Simon concludes by showing us a quick demo of a simple continuous deployment process using Visual Studio to make some local database changes, which are committed to version control using Git and then pushed to Visual Studio Team Services (previously known as Visual Studio Online) which performs the “build” of the database objects and packages this into a DACPAC package.  This package is then automatically pushed to an Azure DB for deployment.

Finally, Simon suggests that one of the the best ways to ensure that our continuous deployment process is consistent and reliable is to ensure that there are minimal differences (ideally, no differences) between our various environments (development, test, staging, production etc.), and especially between our staging and production environments.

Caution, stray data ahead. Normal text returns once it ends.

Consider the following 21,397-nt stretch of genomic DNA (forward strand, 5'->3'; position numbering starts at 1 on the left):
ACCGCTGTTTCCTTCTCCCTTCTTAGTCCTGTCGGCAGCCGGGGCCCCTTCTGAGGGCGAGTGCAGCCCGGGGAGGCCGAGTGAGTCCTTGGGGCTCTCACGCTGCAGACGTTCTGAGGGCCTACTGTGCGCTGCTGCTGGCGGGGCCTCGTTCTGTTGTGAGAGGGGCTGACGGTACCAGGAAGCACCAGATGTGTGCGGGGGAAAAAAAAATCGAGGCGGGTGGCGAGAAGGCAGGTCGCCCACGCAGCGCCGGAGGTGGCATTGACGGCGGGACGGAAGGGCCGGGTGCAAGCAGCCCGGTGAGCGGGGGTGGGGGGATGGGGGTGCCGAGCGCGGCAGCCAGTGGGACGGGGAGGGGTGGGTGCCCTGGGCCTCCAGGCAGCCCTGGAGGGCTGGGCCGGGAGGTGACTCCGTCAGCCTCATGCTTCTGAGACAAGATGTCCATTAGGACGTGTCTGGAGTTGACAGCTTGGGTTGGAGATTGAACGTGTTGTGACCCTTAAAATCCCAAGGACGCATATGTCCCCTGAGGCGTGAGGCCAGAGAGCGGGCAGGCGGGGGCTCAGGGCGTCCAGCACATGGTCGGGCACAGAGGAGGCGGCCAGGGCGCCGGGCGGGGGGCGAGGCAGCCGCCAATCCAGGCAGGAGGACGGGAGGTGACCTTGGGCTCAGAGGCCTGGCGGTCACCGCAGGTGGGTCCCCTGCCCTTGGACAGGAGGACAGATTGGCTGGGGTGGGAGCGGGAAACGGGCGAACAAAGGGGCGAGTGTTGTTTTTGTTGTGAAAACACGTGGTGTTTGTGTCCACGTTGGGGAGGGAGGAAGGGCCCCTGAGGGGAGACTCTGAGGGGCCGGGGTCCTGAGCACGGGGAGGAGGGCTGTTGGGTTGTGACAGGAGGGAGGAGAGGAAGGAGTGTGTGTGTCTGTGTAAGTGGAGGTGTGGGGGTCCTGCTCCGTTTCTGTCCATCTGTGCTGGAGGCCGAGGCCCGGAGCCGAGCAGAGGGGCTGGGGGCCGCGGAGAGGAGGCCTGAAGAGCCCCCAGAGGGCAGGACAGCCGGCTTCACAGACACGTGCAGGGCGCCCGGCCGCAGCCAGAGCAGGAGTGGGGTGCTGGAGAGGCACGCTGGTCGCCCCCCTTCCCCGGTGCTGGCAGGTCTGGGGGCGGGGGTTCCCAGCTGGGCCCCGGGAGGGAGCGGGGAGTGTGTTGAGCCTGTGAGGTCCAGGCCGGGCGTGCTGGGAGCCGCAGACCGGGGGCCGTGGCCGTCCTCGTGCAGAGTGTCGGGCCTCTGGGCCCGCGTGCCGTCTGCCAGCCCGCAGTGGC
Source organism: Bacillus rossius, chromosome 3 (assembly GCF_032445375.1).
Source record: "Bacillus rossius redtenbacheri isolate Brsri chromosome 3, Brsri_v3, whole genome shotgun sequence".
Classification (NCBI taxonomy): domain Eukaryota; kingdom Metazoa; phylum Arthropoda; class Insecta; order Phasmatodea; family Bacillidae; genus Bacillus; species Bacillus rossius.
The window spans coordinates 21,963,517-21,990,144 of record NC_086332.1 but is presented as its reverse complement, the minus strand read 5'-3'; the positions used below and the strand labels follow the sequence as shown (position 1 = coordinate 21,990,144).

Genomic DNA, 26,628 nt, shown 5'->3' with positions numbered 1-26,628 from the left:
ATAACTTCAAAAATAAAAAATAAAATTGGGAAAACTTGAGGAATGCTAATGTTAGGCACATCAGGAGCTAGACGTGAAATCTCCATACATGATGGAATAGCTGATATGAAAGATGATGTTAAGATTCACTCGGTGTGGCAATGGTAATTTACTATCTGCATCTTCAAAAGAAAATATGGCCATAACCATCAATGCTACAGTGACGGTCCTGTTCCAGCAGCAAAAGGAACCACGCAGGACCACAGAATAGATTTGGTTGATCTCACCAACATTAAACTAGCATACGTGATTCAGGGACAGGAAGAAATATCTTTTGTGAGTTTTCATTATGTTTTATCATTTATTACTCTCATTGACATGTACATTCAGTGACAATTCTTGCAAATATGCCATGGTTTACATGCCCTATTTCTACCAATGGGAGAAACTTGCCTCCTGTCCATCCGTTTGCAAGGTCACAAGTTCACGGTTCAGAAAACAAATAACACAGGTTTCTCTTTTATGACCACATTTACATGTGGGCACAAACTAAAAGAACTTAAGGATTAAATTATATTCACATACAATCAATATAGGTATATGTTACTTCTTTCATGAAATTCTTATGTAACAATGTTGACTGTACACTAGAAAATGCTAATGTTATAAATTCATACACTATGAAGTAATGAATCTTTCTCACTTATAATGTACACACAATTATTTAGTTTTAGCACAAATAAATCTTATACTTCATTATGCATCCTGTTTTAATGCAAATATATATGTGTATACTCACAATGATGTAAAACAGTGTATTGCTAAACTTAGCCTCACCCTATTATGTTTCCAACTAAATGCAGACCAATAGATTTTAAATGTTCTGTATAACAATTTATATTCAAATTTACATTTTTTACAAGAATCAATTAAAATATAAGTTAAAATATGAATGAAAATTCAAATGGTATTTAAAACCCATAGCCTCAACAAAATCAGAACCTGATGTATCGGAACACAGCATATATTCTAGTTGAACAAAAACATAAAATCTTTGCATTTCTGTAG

After Simon’s session was over, it was time for all of the conference attendees to gather in the main part of the exhibition hall and listen as one of the conference organisers read out those people who had won prizes by filling in forms and entering competitions run by each of the conference sponsors.  I didn’t win a prize, and actually, had entered very few competitions having been far too busy either attending the many sessions or drinking copious amounts of coffee in between them!  Once the prizes were all dished out, it was time for yet another fantastic SQLBits conference to sadly end.  It had been a long, but fantastic day at another superbly organised and run SQLBits conference.  Here’s hoping next year’s conference is even better!

Stacked 2015 In Review